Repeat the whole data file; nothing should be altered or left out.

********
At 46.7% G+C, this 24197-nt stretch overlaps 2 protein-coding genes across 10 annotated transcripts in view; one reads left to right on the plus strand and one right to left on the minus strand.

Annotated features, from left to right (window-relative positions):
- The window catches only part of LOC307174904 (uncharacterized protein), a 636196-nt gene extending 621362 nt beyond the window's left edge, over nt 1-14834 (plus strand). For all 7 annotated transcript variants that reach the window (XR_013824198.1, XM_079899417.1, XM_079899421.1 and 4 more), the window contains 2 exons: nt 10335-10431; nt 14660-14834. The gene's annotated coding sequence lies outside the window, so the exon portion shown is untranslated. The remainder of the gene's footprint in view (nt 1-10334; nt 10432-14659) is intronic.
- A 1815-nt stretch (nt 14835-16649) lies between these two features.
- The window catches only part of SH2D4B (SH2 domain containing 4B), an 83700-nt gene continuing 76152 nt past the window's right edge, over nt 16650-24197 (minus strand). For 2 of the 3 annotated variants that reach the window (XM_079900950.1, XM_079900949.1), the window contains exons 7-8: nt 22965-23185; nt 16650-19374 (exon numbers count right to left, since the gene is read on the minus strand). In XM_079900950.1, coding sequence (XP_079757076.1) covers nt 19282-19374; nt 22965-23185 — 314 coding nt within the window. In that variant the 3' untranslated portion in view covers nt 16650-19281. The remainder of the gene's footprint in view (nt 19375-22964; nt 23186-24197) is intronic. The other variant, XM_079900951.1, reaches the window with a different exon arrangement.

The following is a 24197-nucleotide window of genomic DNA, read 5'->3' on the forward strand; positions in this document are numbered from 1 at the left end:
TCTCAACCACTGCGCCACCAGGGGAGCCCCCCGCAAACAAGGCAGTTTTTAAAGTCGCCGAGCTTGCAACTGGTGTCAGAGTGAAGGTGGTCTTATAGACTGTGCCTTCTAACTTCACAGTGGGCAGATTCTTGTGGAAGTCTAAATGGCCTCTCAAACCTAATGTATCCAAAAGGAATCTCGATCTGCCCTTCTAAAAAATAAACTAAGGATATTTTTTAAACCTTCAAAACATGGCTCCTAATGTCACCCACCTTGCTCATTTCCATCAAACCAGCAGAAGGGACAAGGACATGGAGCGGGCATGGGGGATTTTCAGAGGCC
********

At 46.7% G+C, this 24197-nt stretch overlaps 2 protein-coding genes across 10 annotated transcripts in view; one reads left to right on the plus strand and one right to left on the minus strand.

Annotated features, from left to right (window-relative positions):
- The window catches only part of LOC307174904 (uncharacterized protein), a 636196-nt gene extending 621362 nt beyond the window's left edge, over nt 1-14834 (plus strand). For all 7 annotated transcript variants that reach the window (XR_013824198.1, XM_079899417.1, XM_079899421.1 and 4 more), the window contains 2 exons: nt 10335-10431; nt 14660-14834. The gene's annotated coding sequence lies outside the window, so the exon portion shown is untranslated. The remainder of the gene's footprint in view (nt 1-10334; nt 10432-14659) is intronic.
- A 1815-nt stretch (nt 14835-16649) lies between these two features.
- The window catches only part of SH2D4B (SH2 domain containing 4B), an 83700-nt gene continuing 76152 nt past the window's right edge, over nt 16650-24197 (minus strand). For 2 of the 3 annotated variants that reach the window (XM_079900950.1, XM_079900949.1), the window contains exons 7-8: nt 22965-23185; nt 16650-19374 (exon numbers count right to left, since the gene is read on the minus strand). In XM_079900950.1, coding sequence (XP_079757076.1) covers nt 19282-19374; nt 22965-23185 — 314 coding nt within the window. In that variant the 3' untranslated portion in view covers nt 16650-19281. The remainder of the gene's footprint in view (nt 19375-22964; nt 23186-24197) is intronic. The other variant, XM_079900951.1, reaches the window with a different exon arrangement.

The following is a 24197-nucleotide window of genomic DNA, read 5'->3' on the forward strand; positions in this document are numbered from 1 at the left end:
TCTCAACCACTGCGCCACCAGGGGAGCCCCCCGCAAACAAGGCAGTTTTTAAAGTCGCCGAGCTTGCAACTGGTGTCAGAGTGAAGGTGGTCTTATAGACTGTGCCTTCTAACTTCACAGTGGGCAGATTCTTGTGGAAGTCTAAATGGCCTCTCAAACCTAATGTATCCAAAAGGAATCTCGATCTGCCCTTCTAAAAAATAAACTAAGGATATTTTTTAAACCTTCAAAACATGGCTCCTAATGTCACCCACCTTGCTCATTTCCATCAAACCAGCAGAAGGGACAAGGACATGGAGCGGGCATGGGGGATTTTCAGAGGCC